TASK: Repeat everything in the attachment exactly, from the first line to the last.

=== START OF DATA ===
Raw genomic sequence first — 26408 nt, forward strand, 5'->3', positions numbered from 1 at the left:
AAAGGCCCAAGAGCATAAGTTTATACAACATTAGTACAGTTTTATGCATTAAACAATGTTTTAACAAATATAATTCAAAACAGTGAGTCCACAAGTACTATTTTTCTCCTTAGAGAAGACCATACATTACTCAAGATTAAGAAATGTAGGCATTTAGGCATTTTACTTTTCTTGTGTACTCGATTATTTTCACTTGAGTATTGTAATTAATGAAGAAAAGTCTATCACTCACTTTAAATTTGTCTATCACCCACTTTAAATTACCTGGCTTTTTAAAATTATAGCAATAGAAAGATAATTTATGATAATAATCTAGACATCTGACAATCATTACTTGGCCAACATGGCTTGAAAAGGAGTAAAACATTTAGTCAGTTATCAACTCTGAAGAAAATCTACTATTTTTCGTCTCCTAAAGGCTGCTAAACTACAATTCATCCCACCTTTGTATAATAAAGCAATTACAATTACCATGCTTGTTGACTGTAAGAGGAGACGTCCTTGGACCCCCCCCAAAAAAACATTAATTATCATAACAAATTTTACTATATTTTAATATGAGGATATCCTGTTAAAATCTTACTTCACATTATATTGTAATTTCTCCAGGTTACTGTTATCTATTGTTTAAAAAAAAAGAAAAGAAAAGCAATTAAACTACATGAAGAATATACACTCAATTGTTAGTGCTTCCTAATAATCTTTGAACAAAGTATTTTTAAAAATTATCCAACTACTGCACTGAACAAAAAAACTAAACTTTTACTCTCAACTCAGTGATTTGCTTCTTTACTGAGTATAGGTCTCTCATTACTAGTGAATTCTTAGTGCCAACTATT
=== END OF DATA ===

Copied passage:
Raw genomic sequence first — 26408 nt, forward strand, 5'->3', positions numbered from 1 at the left:
AAAGGCCCAAGAGCATAAGTTTATACAACATTAGTACAGTTTTATGCATTAAACAATGTTTTAACAAATATAATTCAAAACAGTGAGTCCACAAGTACTATTTTTCTCCTTAGAGAAGACCATACATTACTCAAGATTAAGAAATGTAGGCATTTAGGCATTTTACTTTTCTTGTGTACTCGATTATTTTCACTTGAGTATTGTAATTAATGAAGAAAAGTCTATCACTCACTTTAAATTTGTCTATCACCCACTTTAAATTACCTGGCTTTTTAAAATTATAGCAATAGAAAGATAATTTATGATAATAATCTAGACATCTGACAATCATTACTTGGCCAACATGGCTTGAAAAGGAGTAAAACATTTAGTCAGTTATCAACTCTGAAGAAAATCTACTATTTTTCGTCTCCTAAAGGCTGCTAAACTACAATTCATCCCACCTTTGTATAATAAAGCAATTACAATTACCATGCTTGTTGACTGTAAGAGGAGACGTCCTTGGACCCCCCCCAAAAAAACATTAATTATCATAACAAATTTTACTATATTTTAATATGAGGATATCCTGTTAAAATCTTACTTCACATTATATTGTAATTTCTCCAGGTTACTGTTATCTATTGTTTAAAAAAAAAGAAAAGAAAAGCAATTAAACTACATGAAGAATATACACTCAATTGTTAGTGCTTCCTAATAATCTTTGAACAAAGTATTTTTAAAAATTATCCAACTACTGCACTGAACAAAAAAACTAAACTTTTACTCTCAACTCAGTGATTTGCTTCTTTACTGAGTATAGGTCTCTCATTACTAGTGAATTCTTAGTGCCAACTATT